Among the Nazi leadership, the greatest interest in the idea of creating Muslim units under German command was shown by Heinrich Himmler, who viewed the Islamic world as a potential ally against the British Empire. Himmler had a romantic vision of Islam as a faith ‘fostering fearless soldiers’, and this probably played a significant role in his decision to raise three Muslim divisions under German leadership in the Balkans from Bosnian Muslims and Albanians: the Waffen SS 13th Handschar ("Knife"), the 23rd Kama ("Dagger") and the 21st Skenderbeg, although only Hanschar reached full division strength. The Skenderbeg was an Albanian unit of around 4,000 men, and the Kama was composed of Muslims from Bosnia, containing 3,793 men at its peak. The Handschar was the largest unit, around 20,000 Bosnian Muslim volunteers. Recruitment was aided by the Grand Mufti of Jerusalem Haj Amin al-Husseini, who fled from British-controlled Palestine in 1941 to Baghdad and then to Berlin. He participated in the German war effort "by broadcasting anti-British, jihadist propaganda to the Middle East and by recruiting Bosnian Muslims" for the German Armed Forces or Wehrmacht.
The Encyclopedia of the Holocaust states "These Muslim volunteer units, called Handschar, were put in Waffen SS units, fought Yugoslav partisans in Bosnia and carried out police and security duties in Hungary. They participated in the massacre of civilians in Bosnia and volunteered to join in the hunt for Jews in Croatia." Part of the division also escorted Hungarian Jews from the forced labor in mine in Bor on their way back to Hungary. "The division was also employed against Serbs, who as Orthodox Christians were seen by the Bosnian Muslims as enemies." Husseini asked that Muslim divisional operations to be restricted to the defense of the Moslem heartland of Bosnia and Herzegovina. The Handschar earned a repute for brutality in ridding north-eastern Bosnia of Serbs and partisans: many local Muslims, observing the violence, were driven to go over to the communist partisans. Once redeployed outside Bosnia, and as the fortunes of war turned, mass defections and desertions took place, and Volksdeutsche were drafted to replace the losses.
- Islam and violence
- Islamic Military Counter Terrorism Coalition
- Islamic military jurisprudence
- Islamic terrorism
- Violence in the Quran
Political and military aspects
- Patricia Crone, "War". Encyclopedia of the Qur'an. p. 456. Brill Publishers
- Micheline R. Ishay, The History of Human Rights: From Ancient Times to the Globalization Era, University of California Press, p. 45
- Sohail H. Hashmi, David Miller, Boundaries and Justice: diverse ethical perspectives, Princeton University Press, p. 197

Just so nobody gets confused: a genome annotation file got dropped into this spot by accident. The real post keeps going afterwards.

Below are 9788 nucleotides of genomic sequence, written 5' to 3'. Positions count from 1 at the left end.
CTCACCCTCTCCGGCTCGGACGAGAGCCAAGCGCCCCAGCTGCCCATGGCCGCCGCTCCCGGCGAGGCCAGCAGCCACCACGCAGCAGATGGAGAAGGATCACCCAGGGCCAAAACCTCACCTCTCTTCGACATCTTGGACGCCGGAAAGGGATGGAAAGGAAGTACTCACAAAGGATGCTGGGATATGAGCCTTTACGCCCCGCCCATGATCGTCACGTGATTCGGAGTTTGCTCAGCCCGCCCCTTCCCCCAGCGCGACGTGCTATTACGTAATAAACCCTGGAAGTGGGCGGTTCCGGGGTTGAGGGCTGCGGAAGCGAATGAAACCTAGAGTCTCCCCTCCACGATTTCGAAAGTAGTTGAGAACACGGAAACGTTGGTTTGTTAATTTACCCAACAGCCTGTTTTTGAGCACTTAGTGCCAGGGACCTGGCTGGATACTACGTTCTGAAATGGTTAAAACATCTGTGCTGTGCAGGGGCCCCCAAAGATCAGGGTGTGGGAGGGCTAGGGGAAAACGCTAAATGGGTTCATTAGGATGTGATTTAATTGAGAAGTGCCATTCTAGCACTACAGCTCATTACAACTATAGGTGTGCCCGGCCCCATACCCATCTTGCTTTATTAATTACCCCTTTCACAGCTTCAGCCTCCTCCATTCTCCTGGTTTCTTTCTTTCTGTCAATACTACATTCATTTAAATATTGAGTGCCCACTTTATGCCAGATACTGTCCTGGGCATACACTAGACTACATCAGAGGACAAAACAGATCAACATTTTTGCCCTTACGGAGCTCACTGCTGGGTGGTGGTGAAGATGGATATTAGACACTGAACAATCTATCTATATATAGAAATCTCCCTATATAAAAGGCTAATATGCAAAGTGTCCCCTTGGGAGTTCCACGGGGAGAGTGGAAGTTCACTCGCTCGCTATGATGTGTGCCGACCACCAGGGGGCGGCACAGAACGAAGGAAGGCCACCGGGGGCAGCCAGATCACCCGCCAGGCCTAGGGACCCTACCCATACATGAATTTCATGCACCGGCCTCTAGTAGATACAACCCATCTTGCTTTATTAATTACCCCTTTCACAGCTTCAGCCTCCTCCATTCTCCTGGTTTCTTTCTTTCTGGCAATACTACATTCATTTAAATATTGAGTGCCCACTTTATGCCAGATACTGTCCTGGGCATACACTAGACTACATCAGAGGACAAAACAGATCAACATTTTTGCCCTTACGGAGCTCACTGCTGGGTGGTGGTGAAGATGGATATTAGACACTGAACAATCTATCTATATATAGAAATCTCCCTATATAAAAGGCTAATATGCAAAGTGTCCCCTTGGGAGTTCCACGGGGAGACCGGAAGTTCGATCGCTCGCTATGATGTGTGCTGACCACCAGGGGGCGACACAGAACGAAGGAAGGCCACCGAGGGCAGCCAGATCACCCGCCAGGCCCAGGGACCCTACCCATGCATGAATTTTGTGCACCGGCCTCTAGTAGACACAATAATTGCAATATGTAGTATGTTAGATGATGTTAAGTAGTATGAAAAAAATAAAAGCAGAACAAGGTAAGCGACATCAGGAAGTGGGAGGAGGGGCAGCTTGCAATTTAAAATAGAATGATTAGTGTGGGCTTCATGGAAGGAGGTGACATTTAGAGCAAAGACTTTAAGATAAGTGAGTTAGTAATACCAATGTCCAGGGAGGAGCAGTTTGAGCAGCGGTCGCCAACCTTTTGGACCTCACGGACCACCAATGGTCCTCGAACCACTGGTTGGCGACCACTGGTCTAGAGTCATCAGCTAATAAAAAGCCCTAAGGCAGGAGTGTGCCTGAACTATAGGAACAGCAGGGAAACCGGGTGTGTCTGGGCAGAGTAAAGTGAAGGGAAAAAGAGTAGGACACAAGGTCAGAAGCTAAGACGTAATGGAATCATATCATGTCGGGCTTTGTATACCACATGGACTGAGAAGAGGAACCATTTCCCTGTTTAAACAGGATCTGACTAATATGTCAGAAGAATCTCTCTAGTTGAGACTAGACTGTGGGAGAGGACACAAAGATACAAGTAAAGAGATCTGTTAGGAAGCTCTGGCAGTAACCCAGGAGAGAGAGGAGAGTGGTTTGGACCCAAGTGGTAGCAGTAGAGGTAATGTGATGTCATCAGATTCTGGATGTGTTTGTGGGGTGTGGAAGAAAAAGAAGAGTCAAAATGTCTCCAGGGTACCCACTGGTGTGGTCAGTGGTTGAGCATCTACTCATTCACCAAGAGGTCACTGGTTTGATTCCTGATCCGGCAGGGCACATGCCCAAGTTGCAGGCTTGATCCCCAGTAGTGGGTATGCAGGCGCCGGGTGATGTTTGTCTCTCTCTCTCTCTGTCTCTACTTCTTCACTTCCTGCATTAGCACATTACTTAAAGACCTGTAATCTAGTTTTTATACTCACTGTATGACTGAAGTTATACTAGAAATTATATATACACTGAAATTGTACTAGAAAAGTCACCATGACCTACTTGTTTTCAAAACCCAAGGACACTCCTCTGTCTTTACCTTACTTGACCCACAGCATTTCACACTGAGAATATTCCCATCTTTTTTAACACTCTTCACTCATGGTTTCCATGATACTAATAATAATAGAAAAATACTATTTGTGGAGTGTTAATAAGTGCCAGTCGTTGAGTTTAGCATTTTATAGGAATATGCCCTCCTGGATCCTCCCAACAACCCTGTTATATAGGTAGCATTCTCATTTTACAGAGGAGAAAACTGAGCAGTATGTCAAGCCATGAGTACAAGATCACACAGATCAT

- Douglas M. Johnston, Faith-Based Diplomacy: Trumping Realpolitik, Oxford University Press, p. 48
- "BBC – Religions – Islam: War".
- Adel Th. Khoury: Was sagt der Koran zum Heiligen Krieg?, p.91
- David Cook, Understanding Jihad; University of California Press: CA, 2005
- John L. Esposito, Islam, the Straight Path; Oxford University Press: New York,2005
- "The Almohads". myjewishlearning.com.
- Frank and Leaman, 2003, p. 137-138.
- Forgotten Refugees
- Richard P. Bonney, Jihad: From Qu'ran to Bin Laden; Palgrave Macmillan: Hampshire, 2004
- M.D, Andrew G. Bostom (2010). The Legacy of Jihad: Islamic Holy War and the Fate of Non-Muslims. Prometheus Books. p. 34. ISBN 9781615920174.
- Sarkar, Sir Jadunath (1920). History of Aurangzib: based on original sources. Longmans, Green. p. 290.
- Sarkar, Sir Jadunath (1920). History of Aurangzib: Northern India, 1658–1681. M.C. Sarkar & sons. p. 290.
- Akbar, Mobashar (2002). The Shade of Swords: Jihad and the conflict between Islam and Christianity. Routledge. p. 100. ISBN 978-0-415-28470-7. Retrieved 2016-03-23.
- Iqtidar Alam Khan (2011). The Nobility under Akbar and the Development of his Religious Policy, 1560–80. Cambridge University Press. p. 32.
The public manifestation of Akbar's attitude during the siege of Chittor (1568) is in this connection quite instructive. The fall of Chittor was proclaimed by him as the victory of Islam over infidels. A fathnama issued on 9th March, 1568, conveying the news of his victory at Chittor to the officers of the Punjab is so full of intolerant professions and sentiments and couched in such aggressive language that it could compete favourably with similar documents issued by the most orthodox of the Muslim rulers of India
- Satish Chandra (1993). Mughal Religious Policies, the Rajputs & the Deccan. Vikas Publishing House. p. 18, 21. ISBN 978-0-7069-6385-4.